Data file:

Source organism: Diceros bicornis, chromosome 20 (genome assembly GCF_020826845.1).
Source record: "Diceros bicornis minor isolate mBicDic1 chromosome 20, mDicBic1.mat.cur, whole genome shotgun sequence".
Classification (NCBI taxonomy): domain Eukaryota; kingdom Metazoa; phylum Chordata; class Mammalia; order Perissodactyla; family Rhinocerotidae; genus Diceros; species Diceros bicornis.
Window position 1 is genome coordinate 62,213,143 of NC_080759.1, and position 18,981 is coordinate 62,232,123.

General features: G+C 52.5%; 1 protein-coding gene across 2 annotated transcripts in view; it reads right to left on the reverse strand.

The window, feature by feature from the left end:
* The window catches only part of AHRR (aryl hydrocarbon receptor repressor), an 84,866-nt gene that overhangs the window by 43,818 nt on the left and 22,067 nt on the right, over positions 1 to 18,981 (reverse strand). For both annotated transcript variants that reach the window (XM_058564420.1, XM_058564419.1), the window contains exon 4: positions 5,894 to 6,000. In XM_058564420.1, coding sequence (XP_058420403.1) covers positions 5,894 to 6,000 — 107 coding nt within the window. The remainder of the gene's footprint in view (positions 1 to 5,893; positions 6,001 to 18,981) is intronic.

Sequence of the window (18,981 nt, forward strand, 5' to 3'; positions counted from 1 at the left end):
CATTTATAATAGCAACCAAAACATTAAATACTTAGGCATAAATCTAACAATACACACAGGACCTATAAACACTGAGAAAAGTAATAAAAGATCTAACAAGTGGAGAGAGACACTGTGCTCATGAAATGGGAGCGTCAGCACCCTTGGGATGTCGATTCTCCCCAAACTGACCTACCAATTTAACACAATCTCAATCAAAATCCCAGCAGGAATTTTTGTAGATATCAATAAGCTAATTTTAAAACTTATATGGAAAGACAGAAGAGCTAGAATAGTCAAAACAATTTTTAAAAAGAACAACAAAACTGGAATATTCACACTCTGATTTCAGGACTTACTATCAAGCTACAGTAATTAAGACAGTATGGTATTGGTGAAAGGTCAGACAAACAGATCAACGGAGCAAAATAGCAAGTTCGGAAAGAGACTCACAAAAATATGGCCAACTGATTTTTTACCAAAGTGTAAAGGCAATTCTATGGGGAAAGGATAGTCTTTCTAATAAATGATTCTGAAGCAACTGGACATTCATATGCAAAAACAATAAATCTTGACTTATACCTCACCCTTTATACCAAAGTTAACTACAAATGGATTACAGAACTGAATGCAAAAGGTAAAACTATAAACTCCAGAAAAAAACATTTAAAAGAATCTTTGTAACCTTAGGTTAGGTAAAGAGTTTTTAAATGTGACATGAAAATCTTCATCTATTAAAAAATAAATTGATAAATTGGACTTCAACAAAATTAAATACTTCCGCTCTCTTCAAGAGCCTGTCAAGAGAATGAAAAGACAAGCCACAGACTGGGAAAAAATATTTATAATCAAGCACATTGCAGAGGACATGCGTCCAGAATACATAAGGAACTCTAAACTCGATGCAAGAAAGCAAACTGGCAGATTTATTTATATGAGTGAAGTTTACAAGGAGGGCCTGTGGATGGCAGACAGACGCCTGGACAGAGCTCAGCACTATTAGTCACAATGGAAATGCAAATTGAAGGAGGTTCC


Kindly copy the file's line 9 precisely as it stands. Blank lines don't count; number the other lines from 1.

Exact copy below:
CATTTATAATAGCAACCAAAACATTAAATACTTAGGCATAAATCTAACAATACACACAGGACCTATAAACACTGAGAAAAGTAATAAAAGATCTAACAAGTGGAGAGAGACACTGTGCTCATGAAATGGGAGCGTCAGCACCCTTGGGATGTCGATTCTCCCCAAACTGACCTACCAATTTAACACAATCTCAATCAAAATCCCAGCAGGAATTTTTGTAGATATCAATAAGCTAATTTTAAAACTTATATGGAAAGACAGAAGAGCTAGAATAGTCAAAACAATTTTTAAAAAGAACAACAAAACTGGAATATTCACACTCTGATTTCAGGACTTACTATCAAGCTACAGTAATTAAGACAGTATGGTATTGGTGAAAGGTCAGACAAACAGATCAACGGAGCAAAATAGCAAGTTCGGAAAGAGACTCACAAAAATATGGCCAACTGATTTTTTACCAAAGTGTAAAGGCAATTCTATGGGGAAAGGATAGTCTTTCTAATAAATGATTCTGAAGCAACTGGACATTCATATGCAAAAACAATAAATCTTGACTTATACCTCACCCTTTATACCAAAGTTAACTACAAATGGATTACAGAACTGAATGCAAAAGGTAAAACTATAAACTCCAGAAAAAAACATTTAAAAGAATCTTTGTAACCTTAGGTTAGGTAAAGAGTTTTTAAATGTGACATGAAAATCTTCATCTATTAAAAAATAAATTGATAAATTGGACTTCAACAAAATTAAATACTTCCGCTCTCTTCAAGAGCCTGTCAAGAGAATGAAAAGACAAGCCACAGACTGGGAAAAAATATTTATAATCAAGCACATTGCAGAGGACATGCGTCCAGAATACATAAGGAACTCTAAACTCGATGCAAGAAAGCAAACTGGCAGATTTATTTATATGAGTGAAGTTTACAAGGAGGGCCTGTGGATGGCAGACAGACGCCTGGACAGAGCTCAGCACTATTAGTCACAATGGAAATGCAAATTGAAGGAGGTTCC